OscarGate is About Reactionary Politics, Not Homelessness

A lot of people are missing the point
A lot of people are missing the point Screencap from Sesame Street
“What is OscarGate?” you ask, Dear Reader, as you justifiably plot my violent death for introducing another pointless “gate” into the popular lexicon. It’s what I’m calling the reaction to Sesame Street’s homeless Muppet, Lily. Lily, first introduced on the show in 2011, has always been a character used to talk about food insecurity and other aspects of poverty. In a recent segment she admitted her family no longer had an apartment and had to move from place to place (families are actually growing as a percentage of the homeless population). The program has a resource center for homeless families on their website you can visit.

Some responded to Lily by claiming Oscar the Grouch lives in a trashcan. Isn’t he homeless? More importantly, isn’t he the “first” homeless Muppet? I imagine some folks are just genuinely confused, so I will set the record straight. Oscar isn’t homeless. It’s been established in multiple episodes and the movie Elmo in Grouchland that Oscar’s trashcan is basically bigger on the inside like a TARDIS and in terms of square footage is probably the most expensive home on Sesame Street. Oscar just likes trash. His whole character is about understanding someone fundamentally different than you.

But there is something going on in a broader sense, and it’s part of the larger culture war. Lily as a character is here, like many children’s show characters, to teach us a lesson in empathy about a real-world problem. Homelessness matters and its causes are legion. Many if not most of those causes are things we passively participate in such as continuously slashing the welfare state or failing to pay a living wage that can afford a two-bedroom apartment and of course the problems related to race and ableism. In short, it’s a social problem and Lily is just the felt on our hand expressing it.

As media becomes more social justice-oriented and we realize the importance of changing the world through changing minds, reactionaries tend to get involved in really stupid battles. The delusion is that television has gotten “too PC” or has gone too far, whatever that means. To believe that in this case that you’d have to ignore literally half a century of children’s programming. Everyone from Fred Rogers to DJ Lance Rock has weighed in on important social issues with a clear message on how we might as a people address them.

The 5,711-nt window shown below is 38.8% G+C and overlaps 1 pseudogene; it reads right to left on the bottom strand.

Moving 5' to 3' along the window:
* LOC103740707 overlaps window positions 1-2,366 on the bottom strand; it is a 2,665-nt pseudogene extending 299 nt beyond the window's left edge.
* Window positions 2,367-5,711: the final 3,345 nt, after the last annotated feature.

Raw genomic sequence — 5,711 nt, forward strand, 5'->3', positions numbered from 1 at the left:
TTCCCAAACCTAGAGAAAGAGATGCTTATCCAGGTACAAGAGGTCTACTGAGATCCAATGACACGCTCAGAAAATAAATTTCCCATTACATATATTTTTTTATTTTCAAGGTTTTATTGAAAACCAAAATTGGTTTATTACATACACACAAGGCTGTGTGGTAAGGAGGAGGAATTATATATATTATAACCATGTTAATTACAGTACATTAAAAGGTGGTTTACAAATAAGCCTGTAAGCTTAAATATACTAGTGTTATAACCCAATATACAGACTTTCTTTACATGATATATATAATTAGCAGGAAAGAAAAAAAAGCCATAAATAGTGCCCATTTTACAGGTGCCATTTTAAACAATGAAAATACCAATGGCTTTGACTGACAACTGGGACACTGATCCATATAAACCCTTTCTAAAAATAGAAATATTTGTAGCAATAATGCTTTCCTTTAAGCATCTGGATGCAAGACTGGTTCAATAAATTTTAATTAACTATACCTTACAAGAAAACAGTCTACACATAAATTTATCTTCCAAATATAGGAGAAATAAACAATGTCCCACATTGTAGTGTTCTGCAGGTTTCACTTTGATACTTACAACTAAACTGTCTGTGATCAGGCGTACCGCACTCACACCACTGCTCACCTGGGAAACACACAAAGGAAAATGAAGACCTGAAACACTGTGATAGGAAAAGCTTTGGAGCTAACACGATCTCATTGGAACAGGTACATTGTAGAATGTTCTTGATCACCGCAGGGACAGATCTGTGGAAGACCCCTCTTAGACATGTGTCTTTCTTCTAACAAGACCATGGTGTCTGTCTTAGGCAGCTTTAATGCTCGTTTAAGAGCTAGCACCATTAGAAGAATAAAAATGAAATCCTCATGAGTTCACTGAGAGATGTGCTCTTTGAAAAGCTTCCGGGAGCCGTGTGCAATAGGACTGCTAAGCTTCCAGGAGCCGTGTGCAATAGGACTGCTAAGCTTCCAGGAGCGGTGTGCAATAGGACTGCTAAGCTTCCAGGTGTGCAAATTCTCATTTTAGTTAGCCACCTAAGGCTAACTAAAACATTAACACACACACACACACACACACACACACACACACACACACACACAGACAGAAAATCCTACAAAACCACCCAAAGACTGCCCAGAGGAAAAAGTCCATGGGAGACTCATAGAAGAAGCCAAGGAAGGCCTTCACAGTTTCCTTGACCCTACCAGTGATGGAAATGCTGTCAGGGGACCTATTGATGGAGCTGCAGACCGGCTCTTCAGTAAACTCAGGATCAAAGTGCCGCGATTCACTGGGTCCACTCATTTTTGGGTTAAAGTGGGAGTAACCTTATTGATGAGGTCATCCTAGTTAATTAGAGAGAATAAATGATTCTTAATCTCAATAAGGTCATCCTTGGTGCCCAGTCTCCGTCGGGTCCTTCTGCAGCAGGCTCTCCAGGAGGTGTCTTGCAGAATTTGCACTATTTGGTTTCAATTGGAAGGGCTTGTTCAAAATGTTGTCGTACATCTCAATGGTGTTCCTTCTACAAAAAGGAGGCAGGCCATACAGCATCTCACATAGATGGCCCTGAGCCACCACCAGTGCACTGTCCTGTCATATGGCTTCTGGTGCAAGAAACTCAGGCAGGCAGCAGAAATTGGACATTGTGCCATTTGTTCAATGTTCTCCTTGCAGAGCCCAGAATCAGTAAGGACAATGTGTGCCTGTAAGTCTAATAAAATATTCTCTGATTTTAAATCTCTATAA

But because every attempt to move forward is seen as marching orders from the Liberal Agenda you end up with people fighting over why THIS homeless Muppet matters when THAT homeless Muppet (who conveniently asks for nothing from us regarding homelessness) doesn’t. Prove Oscar is homeless and Lily can be ignored along with anything she and her creators might be trying to say about the world. If Oscar is homeless and happy, then what’s the big deal? Lily just becomes a liberal guilt trip to be ignored.

To be clear, not everyone asking if Oscar is homeless thinks this or has even thought about it. That’s why we have to talk about it. Reactionary politics rely on true believers who are willing to swallow euphemisms and talking points to increase the noise to signal ratio. Their interference is the shielding that conservative antipathy uses to keep media safely reassuring that nothing needs to ever change. As long as people are arguing about Oscar’s trash can they are ignoring Lily and the thousands of homeless children that she represents.

Conservative media backlashes are invested in undermining all social justice messaging no matter how small or non-controversial. The desire to center the quite-comfortable Oscar as a facet of homelessness helps dismiss the problem since the preferred poster child ain’t got no worries. Always wonder why people are trying to tell you that you shouldn’t care. More often than not it’s so you won’t dare demand they pick up a hammer and help fix a problem they may be complicit in perpetuating.
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Jef Rouner is a contributing writer who covers politics, pop culture, social justice, video games, and online behavior. He is often a professional annoyance to the ignorant and hurtful.
Contact: Jef Rouner